A truly classic fall New England day greeted the first day of the 2008 Head Of The Charles; the sun shone all day, the fall foliage seems to have peaked a bit later this year, the grounds of the regatta were dry and pleasant, and perhaps most importantly if you were rowing a predicted headwind turned out to be more like a cross-tail in many places - double bonus right there. And woah there are a lot of people and boats along the river, especially at the FALS finish line area.
We'll let the results speak more or less for themselves - no point recapping what you can already learn from checking them yourself -
Uh oh: Overheard an hour before the Club eight race - "I can't find our shell anywhere - am I late?"
One west coast trailer driver set a new personal record for crossing the country - 48 hours from the Puget Sound. The secret: "I had a co-driver; we only turned off the truck three times."
Canadian women's eight might be ready this year; one member reports that "we haven't rowed together at all since we've been back, which isn't that unusual, but back in 04 none of us did anything at all, and it was really painful. Thankfully it was the short course that year, but I think everyone at least stayed at least somewhat in shape, so we might have a bit better row. It's still going to hurt after those first 20 strokes!"
As your reporter arrived at the course this morning, Holly Hatton was driving over the Eliot St Bridge - in her pajamas. Holly hosts folks for the Charles every year, and sculler Jan Palchikoff was running late for her race in the Grand Masters women's single, the first race of the day
Rowers who train in sculling boats found that when they got into sweep boats, their sculling callouses, albeit hard-earned, were meager protection against wooden sweep oars digging into still-soft hand parts - oooh, that looks infected...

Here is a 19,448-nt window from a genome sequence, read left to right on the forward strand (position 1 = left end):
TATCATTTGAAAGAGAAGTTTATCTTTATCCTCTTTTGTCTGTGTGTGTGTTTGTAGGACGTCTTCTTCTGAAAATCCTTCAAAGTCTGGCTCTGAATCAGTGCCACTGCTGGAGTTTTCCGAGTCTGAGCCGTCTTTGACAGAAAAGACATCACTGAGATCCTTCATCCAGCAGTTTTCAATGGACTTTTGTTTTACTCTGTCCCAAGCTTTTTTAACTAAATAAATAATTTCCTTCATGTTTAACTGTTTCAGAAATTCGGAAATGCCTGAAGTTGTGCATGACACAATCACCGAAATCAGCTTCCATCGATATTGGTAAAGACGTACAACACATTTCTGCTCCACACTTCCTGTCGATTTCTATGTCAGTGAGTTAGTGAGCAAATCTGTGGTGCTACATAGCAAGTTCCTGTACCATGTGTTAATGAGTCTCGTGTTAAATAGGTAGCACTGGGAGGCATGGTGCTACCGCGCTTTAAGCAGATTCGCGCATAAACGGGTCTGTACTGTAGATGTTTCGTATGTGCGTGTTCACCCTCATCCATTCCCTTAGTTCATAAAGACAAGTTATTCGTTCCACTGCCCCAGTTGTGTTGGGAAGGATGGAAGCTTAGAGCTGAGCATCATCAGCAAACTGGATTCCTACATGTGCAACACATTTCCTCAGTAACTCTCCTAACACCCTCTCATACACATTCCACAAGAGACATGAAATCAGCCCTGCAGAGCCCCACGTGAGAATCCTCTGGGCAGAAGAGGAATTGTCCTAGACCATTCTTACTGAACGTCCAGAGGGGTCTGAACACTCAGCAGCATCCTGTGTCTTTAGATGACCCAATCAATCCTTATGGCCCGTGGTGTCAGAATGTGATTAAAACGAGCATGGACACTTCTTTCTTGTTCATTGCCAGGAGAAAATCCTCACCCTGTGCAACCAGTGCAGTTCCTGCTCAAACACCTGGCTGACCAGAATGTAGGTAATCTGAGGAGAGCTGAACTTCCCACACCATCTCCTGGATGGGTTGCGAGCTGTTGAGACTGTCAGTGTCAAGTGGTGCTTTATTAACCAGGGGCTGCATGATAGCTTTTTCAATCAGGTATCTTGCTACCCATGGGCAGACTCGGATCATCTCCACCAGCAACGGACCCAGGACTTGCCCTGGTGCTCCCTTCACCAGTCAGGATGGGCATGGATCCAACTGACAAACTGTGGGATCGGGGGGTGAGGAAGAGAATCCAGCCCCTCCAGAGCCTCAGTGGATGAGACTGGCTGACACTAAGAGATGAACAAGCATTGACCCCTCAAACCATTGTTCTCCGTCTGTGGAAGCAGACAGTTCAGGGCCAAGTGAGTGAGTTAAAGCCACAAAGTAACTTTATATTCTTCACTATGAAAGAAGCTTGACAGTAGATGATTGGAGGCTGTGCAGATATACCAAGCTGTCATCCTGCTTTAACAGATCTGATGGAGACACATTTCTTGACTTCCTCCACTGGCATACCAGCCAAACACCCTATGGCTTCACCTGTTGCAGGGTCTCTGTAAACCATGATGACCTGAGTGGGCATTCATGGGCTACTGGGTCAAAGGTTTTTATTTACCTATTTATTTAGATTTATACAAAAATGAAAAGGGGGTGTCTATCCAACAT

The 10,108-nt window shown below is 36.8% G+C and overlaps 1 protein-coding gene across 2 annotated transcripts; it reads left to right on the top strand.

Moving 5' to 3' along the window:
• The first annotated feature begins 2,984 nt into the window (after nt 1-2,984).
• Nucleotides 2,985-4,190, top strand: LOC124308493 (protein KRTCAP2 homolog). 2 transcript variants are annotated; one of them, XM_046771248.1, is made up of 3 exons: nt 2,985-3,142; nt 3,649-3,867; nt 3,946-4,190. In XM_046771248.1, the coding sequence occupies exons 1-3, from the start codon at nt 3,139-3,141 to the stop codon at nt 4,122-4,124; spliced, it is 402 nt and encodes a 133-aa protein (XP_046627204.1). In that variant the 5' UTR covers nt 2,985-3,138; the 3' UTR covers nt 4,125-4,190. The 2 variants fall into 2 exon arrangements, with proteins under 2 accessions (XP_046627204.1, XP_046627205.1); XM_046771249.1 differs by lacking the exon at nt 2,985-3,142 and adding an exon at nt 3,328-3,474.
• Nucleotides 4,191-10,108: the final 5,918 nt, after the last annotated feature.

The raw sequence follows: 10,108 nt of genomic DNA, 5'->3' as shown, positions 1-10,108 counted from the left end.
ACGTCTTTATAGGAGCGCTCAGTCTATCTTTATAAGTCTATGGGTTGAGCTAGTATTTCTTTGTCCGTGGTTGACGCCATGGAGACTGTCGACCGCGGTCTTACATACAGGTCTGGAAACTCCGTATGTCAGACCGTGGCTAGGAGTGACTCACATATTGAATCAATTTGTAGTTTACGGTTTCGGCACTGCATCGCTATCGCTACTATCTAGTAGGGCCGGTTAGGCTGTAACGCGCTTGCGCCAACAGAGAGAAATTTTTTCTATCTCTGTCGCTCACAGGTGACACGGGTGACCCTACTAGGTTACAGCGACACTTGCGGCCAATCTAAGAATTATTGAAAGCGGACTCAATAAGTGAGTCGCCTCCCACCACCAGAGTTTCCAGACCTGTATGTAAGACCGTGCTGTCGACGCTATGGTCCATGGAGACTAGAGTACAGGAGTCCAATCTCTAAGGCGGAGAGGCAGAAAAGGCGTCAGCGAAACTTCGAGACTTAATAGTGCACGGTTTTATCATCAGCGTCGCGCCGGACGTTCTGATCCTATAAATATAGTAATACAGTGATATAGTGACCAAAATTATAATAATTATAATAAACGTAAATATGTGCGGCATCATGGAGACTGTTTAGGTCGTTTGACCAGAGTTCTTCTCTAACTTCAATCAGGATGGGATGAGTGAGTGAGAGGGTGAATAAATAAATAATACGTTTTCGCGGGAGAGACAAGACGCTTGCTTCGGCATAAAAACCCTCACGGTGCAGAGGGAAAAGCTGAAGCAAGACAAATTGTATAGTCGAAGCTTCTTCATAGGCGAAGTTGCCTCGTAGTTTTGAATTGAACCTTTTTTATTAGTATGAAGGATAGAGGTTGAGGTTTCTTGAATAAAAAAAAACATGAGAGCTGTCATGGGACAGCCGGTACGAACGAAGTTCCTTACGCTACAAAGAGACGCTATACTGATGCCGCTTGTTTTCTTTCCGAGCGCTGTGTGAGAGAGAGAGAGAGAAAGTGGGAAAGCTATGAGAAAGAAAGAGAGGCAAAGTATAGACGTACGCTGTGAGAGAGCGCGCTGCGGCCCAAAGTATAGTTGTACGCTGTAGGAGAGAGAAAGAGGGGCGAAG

The crews from Andalucia definitely added some intrigue to the sounds coming from the race course, with coxswains calling enthusiastic power tens in Spanish.
The differences in how seriously folks are taking the event may be most evident in the masters eights - some folks are just looking to cross both the starting line and finish line, while others are clearly looking for something more (or it may just be something else) - the latter are stretching and resting, the former are eating gyros. (That said, the fried dough folks still tend not to be swarmed with customers at rowing regattas?)
As the number of Head Of The Charles regattas climbs, so do the consecutive years that some folks have competed - John Brisson, for example, has rowed the single in the last 20 regattas, and raced in the last 29.
Ed Golding joined what is likely a fairly select group today when he raced the Champ 2x with Greg Myhr - Golding has now raced in all the Championship men's events at the Charles - eight, four, single, and double (he also competed in a club event or two along the way). Ed is 29 - is it on to master's racing?
Geoff and Greg Klingsporn, who are identical twins, have raced the Champ double for most of the 21st century, entering every year as Twin Donut Rowing Club - and every year their entry shows up in the program as Unaffiliated. This year somehow the TDRC was accepted - it's right there in the bow draw.
Your reporter got the full Charles experience in a very passable row with the Old Lights; shortly after the Anderson bridge, a bit of routine clashage while passing, then as we got toward the bow of the other boat, it got interesting. The stroke of the boat (the same reporter) took three strokes on which the blade entered beyond the bow, went under the hull, snuck out alongside the hull at the finish, then looped over the bow deck (all at 33 spm, oww), but by the fourth stroke the boats were too close together (due in part to the fact that the bowman in the overtaken crew could not really row properly either, so the boat drifted to starboard). Ultimately, the crew ran over my oar. It took only a couple seconds to get it back, but after years of mostly clean runs on the Charles (well, except that one time in the single?), it was another slice of regatta lore for storytelling years hence.
Speaking of the full experience, Michelle Guerette suffered another time-eating penalty this year in her row with Caryn Davies; it might not have mattered given the storming row that Haigh and Twigg put in, but two years in a row on your own river has to smart a bit.
Pre-regatta insider tips did not put Mahe Drysdale in the winner's circle here in Boston; he has been almost entirely on vacation since the Olympics, and after the year and quadrennial he had, he deserves it. His teammate Nathan Cohen clearly has been in the boat a bit more, tho, and he won with a time that would have put him top 10 in the Champ double.
Lastly, big-time sports have a hold on Boston - at least by the evidence of people on the Eliot Bridge doing The Wave.